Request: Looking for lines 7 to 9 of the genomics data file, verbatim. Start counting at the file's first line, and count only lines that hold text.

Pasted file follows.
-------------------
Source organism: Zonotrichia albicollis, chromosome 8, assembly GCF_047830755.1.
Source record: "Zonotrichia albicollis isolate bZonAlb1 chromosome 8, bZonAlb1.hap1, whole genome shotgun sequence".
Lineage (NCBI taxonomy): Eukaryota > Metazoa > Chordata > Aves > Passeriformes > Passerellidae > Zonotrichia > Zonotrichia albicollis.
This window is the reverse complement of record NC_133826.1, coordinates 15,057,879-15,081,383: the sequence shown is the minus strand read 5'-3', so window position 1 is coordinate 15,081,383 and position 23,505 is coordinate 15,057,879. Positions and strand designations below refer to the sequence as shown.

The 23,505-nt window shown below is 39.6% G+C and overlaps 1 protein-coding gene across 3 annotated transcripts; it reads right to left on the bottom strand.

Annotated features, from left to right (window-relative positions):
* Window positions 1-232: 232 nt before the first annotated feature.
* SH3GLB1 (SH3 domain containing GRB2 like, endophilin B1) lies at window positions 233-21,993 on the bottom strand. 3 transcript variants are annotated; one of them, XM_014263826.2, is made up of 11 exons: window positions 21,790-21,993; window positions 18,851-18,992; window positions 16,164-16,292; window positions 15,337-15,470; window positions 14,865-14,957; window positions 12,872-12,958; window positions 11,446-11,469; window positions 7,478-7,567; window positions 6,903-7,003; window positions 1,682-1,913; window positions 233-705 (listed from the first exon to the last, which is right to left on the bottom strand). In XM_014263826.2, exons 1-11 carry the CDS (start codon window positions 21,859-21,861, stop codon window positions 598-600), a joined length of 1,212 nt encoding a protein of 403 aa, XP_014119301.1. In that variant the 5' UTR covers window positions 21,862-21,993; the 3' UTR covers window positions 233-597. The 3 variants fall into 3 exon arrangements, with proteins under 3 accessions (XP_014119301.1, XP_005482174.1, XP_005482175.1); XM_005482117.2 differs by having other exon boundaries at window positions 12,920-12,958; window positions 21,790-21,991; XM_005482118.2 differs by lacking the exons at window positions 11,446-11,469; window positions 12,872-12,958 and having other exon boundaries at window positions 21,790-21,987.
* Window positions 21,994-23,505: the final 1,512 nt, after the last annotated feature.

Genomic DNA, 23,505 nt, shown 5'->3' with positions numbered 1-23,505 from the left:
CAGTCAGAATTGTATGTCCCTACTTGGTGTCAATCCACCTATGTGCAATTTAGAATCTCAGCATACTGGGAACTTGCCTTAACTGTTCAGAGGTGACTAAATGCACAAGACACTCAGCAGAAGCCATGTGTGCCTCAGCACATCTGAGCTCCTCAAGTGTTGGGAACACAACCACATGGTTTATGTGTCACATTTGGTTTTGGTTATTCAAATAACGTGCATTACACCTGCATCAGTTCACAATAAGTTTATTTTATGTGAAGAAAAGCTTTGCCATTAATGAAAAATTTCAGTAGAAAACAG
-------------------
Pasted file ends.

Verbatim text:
* Window positions 1-232: 232 nt before the first annotated feature.
* SH3GLB1 (SH3 domain containing GRB2 like, endophilin B1) lies at window positions 233-21,993 on the bottom strand. 3 transcript variants are annotated; one of them, XM_014263826.2, is made up of 11 exons: window positions 21,790-21,993; window positions 18,851-18,992; window positions 16,164-16,292; window positions 15,337-15,470; window positions 14,865-14,957; window positions 12,872-12,958; window positions 11,446-11,469; window positions 7,478-7,567; window positions 6,903-7,003; window positions 1,682-1,913; window positions 233-705 (listed from the first exon to the last, which is right to left on the bottom strand). In XM_014263826.2, exons 1-11 carry the CDS (start codon window positions 21,859-21,861, stop codon window positions 598-600), a joined length of 1,212 nt encoding a protein of 403 aa, XP_014119301.1. In that variant the 5' UTR covers window positions 21,862-21,993; the 3' UTR covers window positions 233-597. The 3 variants fall into 3 exon arrangements, with proteins under 3 accessions (XP_014119301.1, XP_005482174.1, XP_005482175.1); XM_005482117.2 differs by having other exon boundaries at window positions 12,920-12,958; window positions 21,790-21,991; XM_005482118.2 differs by lacking the exons at window positions 11,446-11,469; window positions 12,872-12,958 and having other exon boundaries at window positions 21,790-21,987.
* Window positions 21,994-23,505: the final 1,512 nt, after the last annotated feature.